News 12 at 6 o'clock, November 26, 2008
AUGUSTA, Ga --- Between 1882 and 1930, more than 450 documented lynchings occurred in the state of Georgia. Georgia's toll of lynching victims was exceeded only by the state of Mississippi.
Many of the lynchings went unsolved. No one ever paid the price for the crimes and there was no closure for the victims' families but justice could be right around the corner because of a new law that went into effect in October 2008.
It is called the Emmitt Till Unsolved Civil Rights Crime Act and it authorizes the FBI and GBI to re-investigate old cases and prosecute those still alive in cold civil rights murder cases.
"We all decided years ago that we should be pushing Congress to do something to focus on all these cases,"says Georgia Rep. Tyrone Brooks.
All the "pushing" by Brooks and others to include Rep. Joseph Lowery, led to a new civil rights act named after this 14-year old boy, Emmitt Till. A well known story, Till was brutally murdered in 1955 after whistling at a white woman in Mississippi. It was a serious crime for African-Americans back before the civil rights movement.
Till's case is still unsolved but in October new legislation was signed into law authorizing the U.S. Department of Justice and FBI to investigate long forgotten, racially motivated killings.
"The Emmitt Till Bill, symbolic because of how he was lynched and murdered at the age of 14 we thought that was the appropriate way to go,"adds Brooks.
"There are at least 100 unsolved, cold case civil rights cases, murders that the FBI has prioritized, " says Rich Rusk, Board Member of the Moore's Ford Memorial Committee.
At the top of the FBI list is the Moore's Ford Lynchings. Rich Rusk is quite familiar with the unsolved civil rights case. He is one of the board members of the Moore's Ford Memorial Committee located in Monroe, Georgia. The Moore's Ford Bridge in Walton County is where four African Americans were lynched back in 1946. To this day, the murders are still unsolved. According to an FBI report, the two couple's bodies were tied to tree just below a bridge that connects Oconee and Walton counties. It is the hope of both men that this new legislation will uncover the truth about their deaths and uncover who is responsible.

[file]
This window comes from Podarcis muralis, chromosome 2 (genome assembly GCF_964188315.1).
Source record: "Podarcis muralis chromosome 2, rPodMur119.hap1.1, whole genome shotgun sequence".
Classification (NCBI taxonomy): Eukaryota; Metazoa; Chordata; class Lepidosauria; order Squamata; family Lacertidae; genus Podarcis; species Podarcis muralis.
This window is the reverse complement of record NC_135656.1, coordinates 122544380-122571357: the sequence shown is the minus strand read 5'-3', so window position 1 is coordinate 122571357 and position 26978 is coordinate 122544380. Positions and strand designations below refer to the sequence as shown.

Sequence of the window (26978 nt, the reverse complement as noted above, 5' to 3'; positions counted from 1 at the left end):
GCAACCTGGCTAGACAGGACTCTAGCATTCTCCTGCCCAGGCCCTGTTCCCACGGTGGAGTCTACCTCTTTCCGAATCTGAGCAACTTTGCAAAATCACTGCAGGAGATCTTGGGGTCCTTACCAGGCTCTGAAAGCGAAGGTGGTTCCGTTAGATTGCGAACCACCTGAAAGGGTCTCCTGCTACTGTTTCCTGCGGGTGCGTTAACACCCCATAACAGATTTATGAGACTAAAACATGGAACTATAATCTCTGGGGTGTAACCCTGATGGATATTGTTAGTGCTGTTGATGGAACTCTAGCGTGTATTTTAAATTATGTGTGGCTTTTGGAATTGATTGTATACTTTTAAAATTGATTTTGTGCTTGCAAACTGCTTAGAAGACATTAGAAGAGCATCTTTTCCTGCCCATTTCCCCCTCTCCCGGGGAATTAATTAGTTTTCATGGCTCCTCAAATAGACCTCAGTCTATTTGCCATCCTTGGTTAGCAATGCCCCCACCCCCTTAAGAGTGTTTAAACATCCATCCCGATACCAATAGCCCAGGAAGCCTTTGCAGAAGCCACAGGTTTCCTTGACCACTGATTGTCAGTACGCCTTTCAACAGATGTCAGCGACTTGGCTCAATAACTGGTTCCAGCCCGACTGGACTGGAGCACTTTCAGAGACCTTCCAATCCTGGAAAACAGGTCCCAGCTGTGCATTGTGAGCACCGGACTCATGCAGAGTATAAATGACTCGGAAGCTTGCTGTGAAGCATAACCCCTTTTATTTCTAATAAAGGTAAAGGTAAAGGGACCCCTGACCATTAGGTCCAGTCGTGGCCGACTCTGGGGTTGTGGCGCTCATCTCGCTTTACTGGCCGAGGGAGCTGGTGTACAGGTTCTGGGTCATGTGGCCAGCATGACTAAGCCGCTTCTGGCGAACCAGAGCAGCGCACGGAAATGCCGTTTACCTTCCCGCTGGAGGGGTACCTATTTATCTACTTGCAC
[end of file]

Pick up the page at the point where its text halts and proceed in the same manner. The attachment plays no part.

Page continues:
"If it turns out its too late for justice here at Moore's Ford we're confident that other communities will experience some justice thanks to the passage of the Till Bill,"says Rusk.
"We want to break the case, we want the killers prosecuted. This is a stain on our history, and a burden on our soul,"says Brooks.
Rep.Brooks has long been active in civil rights since his days at the SCLC. His personal mission, years before elected into the Georgia house -- working towards justice. He recalls visiting Monroe, Georgia for the first time - back in 1968 as a young civil rights volunteer with the SCLC. He distinctly remembers a conversation and looking at pictures with a Walton County Funeral Director at the time regarding the four slain African Americans.
Brooks believes solving the Moore's Ford case may now be possible thanks to the Till Act which dedicates 11.5 million dolllars a year for the next ten years to investigate any unsolved civil rights case prior to 1970. The cases targeted are murders in which suspects are thought to be alive.
Roger Malcolm, the man at the center of Moore's Ford was a World War II veteran. He had just returned from overseas when the lychings happened. An american flag draped his coffin at his funeral. President Truman was allegedly outraged that this horric act had happened to decorated soldier.
Ironicially - the Moore's Ford Lynchings took place on July 25, 1946 - the same day as Emmitt till's 5th birthday. It is often called the last public mass lynching in the United States.
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